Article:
What We Learned form the Report of the 9/11 Commission VI.

“The modest national effort exerted to contain Serbia and its depredations in the Balkans between 1995 and 1999, for example, was orders of magnitude larger than that devoted to al Qaeda.” (p. 487.) Neither the American public nor American leaders seemed to even notice terrorism as a problem in the post-Cold War environment.


Crisis: August 1998.

Immediately after the embassy bombings CIA Director George Tenet knew that there would be a big gathering of terrorist leaders at Khowst in Afghanistan on 20 August 1998, and CentCOM commander Tony Zinni had his cruise missile plan already to go. The responsible decision-makers talked over the issues until 20 May and sent the Vice-Chairman of the JCS to warn the Pakistanis that the cruise missiles flying through their air space were not an Indian attack. Nobody wanted a nuclear war on the sub-continent as an unintended by-product of the strike at Bin Laden, but this probably constituted a serious breach of security. The missiles missed Bin Laden by a few hours and some people think that he was warned off by Pakistan’s intelligence service. (pp. 169-171.)

Clarke wanted the cruise missiles strikes of 20 August 1998 to be the opening act for continuous efforts to kill Bin Laden. It was not to be. (pp. 175-176.)

Although JCS Chairman Hugh Shelton ordered CENTCOM to plan for additional measures, he “did not recommend any of them.” “Shelton felt that the August 1998 attacks had been a waste of good ordnance and thereafter consistently opposed firing expensive Tomahawk missiles merely at ‘jungle gym’ terrorist training infrastructure. In this view, he had complete support from Defense Secretary William Cohen. Shelton was prepared to plan other options, but he was also prepared to make perfectly clear his own strong doubts about the wisdom of any military action that risked U.S. lives unless the intelligence was ‘actionable.’”(pp. 502, 503.)

CENTCOM commander Tony Zinni, who actually had to come up with a possible scheme, believed that a long-term development of relationships with neighboring countries made the most sense. Covert action of any kind would require some kind of local base. Zinni got the feeling that Washington was picky about doing business with dictators merely because they could help out the United States. (p. 197.)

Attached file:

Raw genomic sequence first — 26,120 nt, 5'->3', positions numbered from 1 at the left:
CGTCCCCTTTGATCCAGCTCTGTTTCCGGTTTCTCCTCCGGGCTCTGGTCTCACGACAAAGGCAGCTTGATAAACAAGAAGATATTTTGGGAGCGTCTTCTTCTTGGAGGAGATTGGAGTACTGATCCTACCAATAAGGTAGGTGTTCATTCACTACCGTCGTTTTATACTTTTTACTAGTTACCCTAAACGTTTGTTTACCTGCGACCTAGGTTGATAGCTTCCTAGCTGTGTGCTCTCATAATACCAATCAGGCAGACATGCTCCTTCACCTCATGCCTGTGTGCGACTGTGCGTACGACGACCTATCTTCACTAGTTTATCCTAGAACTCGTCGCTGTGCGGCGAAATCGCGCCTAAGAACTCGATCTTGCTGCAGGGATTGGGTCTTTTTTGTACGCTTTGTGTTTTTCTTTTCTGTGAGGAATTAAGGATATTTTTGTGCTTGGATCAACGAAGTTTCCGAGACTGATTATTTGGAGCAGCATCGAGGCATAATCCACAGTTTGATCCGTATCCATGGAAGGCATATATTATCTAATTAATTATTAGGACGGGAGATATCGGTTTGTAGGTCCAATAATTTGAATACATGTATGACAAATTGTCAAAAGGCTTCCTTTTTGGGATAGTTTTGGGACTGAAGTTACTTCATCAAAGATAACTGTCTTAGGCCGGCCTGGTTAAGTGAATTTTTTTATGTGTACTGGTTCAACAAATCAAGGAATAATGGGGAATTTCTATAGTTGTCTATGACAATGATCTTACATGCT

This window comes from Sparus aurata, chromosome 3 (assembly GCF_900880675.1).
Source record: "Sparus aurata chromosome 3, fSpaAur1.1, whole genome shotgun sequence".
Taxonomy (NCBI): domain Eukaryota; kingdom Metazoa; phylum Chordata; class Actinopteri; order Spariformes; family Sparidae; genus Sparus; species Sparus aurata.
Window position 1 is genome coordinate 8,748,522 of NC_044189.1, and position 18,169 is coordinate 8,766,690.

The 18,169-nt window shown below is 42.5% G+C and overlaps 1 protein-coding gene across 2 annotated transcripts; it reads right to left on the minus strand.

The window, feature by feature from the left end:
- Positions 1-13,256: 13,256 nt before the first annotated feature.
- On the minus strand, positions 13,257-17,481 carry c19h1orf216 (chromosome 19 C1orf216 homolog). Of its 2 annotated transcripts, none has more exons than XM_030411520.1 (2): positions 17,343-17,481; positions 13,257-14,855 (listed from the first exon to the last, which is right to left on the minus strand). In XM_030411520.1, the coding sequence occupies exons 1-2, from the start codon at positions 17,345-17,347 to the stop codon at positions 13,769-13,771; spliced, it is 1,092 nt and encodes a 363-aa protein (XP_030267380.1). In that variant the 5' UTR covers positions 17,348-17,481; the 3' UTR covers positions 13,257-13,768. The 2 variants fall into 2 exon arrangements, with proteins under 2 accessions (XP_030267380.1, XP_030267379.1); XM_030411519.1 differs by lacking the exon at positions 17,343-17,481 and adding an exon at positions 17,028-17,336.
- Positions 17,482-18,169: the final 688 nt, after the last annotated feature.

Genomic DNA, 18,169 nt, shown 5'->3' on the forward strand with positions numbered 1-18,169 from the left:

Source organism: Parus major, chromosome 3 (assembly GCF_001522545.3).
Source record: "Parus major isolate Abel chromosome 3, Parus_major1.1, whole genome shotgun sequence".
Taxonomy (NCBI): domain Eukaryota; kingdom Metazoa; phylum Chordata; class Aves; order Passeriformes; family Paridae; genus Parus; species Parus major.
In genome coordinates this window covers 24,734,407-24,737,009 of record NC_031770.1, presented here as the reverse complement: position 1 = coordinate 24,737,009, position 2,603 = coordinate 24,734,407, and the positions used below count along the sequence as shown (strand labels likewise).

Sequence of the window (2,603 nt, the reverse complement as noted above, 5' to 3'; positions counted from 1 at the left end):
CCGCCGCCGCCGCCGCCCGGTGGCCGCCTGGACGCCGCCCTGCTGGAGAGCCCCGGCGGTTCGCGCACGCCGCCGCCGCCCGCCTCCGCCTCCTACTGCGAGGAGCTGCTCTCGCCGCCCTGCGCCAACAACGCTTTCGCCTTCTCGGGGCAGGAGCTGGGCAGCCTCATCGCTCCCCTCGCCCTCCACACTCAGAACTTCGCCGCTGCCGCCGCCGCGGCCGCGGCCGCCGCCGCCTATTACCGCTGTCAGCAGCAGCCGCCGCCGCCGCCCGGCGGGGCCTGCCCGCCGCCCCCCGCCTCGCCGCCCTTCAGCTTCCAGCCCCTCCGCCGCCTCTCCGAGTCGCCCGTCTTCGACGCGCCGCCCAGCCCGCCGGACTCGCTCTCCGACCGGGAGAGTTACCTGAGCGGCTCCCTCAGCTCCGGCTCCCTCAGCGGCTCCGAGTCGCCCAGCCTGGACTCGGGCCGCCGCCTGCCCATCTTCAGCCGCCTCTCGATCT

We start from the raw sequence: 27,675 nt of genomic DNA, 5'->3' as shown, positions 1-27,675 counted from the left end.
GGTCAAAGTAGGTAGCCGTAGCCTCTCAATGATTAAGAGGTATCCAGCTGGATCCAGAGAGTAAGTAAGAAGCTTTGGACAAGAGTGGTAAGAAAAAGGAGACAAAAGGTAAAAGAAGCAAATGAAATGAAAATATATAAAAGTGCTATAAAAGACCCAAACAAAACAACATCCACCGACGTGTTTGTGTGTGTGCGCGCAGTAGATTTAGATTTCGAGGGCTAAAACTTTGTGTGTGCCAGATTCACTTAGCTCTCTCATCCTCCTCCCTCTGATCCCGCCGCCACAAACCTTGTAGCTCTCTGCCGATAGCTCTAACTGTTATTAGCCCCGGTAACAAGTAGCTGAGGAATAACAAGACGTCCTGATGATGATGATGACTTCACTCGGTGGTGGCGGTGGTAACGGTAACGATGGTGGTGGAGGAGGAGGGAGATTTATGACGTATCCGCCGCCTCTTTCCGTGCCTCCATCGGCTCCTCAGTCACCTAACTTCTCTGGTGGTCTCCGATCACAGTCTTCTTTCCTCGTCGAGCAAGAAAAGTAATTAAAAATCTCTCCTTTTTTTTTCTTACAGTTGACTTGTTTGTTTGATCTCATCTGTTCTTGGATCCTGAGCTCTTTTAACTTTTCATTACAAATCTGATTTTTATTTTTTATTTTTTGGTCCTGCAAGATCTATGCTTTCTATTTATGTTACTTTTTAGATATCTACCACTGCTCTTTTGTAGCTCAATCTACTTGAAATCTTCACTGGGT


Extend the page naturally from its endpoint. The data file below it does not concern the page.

Already haunted by memories of “Desert One” and “Black Hawk Down,” decision-makers probably became even more cautious about using force to solve the Bin Laden problem in the wake of the failed cruise missile strikes of 20 August 1998. (pp. 172-173.)

In addition to missing Bin Laden, there were serious downsides to this attack: international opinion heaped abuse on the US for being “bomb-happy”; the Republicans ridiculed Clinton for “pinpricks.” (pp. 172-173.)

Soon afterward, American diplomatic and military power was being applied in the Balkans against Serbia (October 1998-March 1999) and in the Middle East against Iraq (December 1998). This distracted most of the key people from problem of terrorism.

At the same time it is important to note that people working for Allen Holmes, the Assistant Secretary of Defense for Special Operations and Low-Intensity Conflict, produced a paper calling on the Defense Department to assume the lead in the global fight against terrorism. (pp. 176-177.) This paper did not get very far up the chain of approval during the Clinton Administration, but it may have lain dormant until Rumsfeld came to the Pentagon.

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